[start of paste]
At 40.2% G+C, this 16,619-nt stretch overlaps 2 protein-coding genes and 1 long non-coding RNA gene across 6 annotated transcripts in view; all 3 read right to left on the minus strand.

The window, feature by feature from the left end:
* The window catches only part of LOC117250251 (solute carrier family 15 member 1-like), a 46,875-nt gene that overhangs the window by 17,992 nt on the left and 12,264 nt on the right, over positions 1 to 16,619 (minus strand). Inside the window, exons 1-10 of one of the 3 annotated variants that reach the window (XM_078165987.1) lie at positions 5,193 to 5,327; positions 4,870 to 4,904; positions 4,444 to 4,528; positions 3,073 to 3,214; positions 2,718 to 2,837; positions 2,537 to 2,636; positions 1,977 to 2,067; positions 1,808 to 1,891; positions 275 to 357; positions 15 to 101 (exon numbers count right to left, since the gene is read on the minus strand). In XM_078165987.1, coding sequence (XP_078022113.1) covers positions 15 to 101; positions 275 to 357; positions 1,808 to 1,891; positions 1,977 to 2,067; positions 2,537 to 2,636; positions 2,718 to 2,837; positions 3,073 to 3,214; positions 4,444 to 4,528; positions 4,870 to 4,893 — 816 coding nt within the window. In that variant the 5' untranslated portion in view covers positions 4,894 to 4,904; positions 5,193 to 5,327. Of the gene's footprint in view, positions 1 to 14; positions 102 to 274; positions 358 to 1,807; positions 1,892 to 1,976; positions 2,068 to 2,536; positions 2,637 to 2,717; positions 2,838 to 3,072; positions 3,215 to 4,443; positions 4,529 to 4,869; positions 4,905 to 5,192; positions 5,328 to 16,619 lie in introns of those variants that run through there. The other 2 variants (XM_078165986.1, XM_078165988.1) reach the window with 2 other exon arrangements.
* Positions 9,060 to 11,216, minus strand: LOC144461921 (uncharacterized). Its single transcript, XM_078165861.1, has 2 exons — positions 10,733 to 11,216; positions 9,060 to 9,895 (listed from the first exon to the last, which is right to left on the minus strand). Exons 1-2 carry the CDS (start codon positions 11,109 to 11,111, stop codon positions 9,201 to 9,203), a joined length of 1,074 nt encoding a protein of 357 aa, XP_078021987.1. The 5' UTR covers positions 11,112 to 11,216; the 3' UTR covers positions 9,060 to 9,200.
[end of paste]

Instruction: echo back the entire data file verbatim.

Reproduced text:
At 40.2% G+C, this 16,619-nt stretch overlaps 2 protein-coding genes and 1 long non-coding RNA gene across 6 annotated transcripts in view; all 3 read right to left on the minus strand.

The window, feature by feature from the left end:
* The window catches only part of LOC117250251 (solute carrier family 15 member 1-like), a 46,875-nt gene that overhangs the window by 17,992 nt on the left and 12,264 nt on the right, over positions 1 to 16,619 (minus strand). Inside the window, exons 1-10 of one of the 3 annotated variants that reach the window (XM_078165987.1) lie at positions 5,193 to 5,327; positions 4,870 to 4,904; positions 4,444 to 4,528; positions 3,073 to 3,214; positions 2,718 to 2,837; positions 2,537 to 2,636; positions 1,977 to 2,067; positions 1,808 to 1,891; positions 275 to 357; positions 15 to 101 (exon numbers count right to left, since the gene is read on the minus strand). In XM_078165987.1, coding sequence (XP_078022113.1) covers positions 15 to 101; positions 275 to 357; positions 1,808 to 1,891; positions 1,977 to 2,067; positions 2,537 to 2,636; positions 2,718 to 2,837; positions 3,073 to 3,214; positions 4,444 to 4,528; positions 4,870 to 4,893 — 816 coding nt within the window. In that variant the 5' untranslated portion in view covers positions 4,894 to 4,904; positions 5,193 to 5,327. Of the gene's footprint in view, positions 1 to 14; positions 102 to 274; positions 358 to 1,807; positions 1,892 to 1,976; positions 2,068 to 2,536; positions 2,637 to 2,717; positions 2,838 to 3,072; positions 3,215 to 4,443; positions 4,529 to 4,869; positions 4,905 to 5,192; positions 5,328 to 16,619 lie in introns of those variants that run through there. The other 2 variants (XM_078165986.1, XM_078165988.1) reach the window with 2 other exon arrangements.
* Positions 9,060 to 11,216, minus strand: LOC144461921 (uncharacterized). Its single transcript, XM_078165861.1, has 2 exons — positions 10,733 to 11,216; positions 9,060 to 9,895 (listed from the first exon to the last, which is right to left on the minus strand). Exons 1-2 carry the CDS (start codon positions 11,109 to 11,111, stop codon positions 9,201 to 9,203), a joined length of 1,074 nt encoding a protein of 357 aa, XP_078021987.1. The 5' UTR covers positions 11,112 to 11,216; the 3' UTR covers positions 9,060 to 9,200.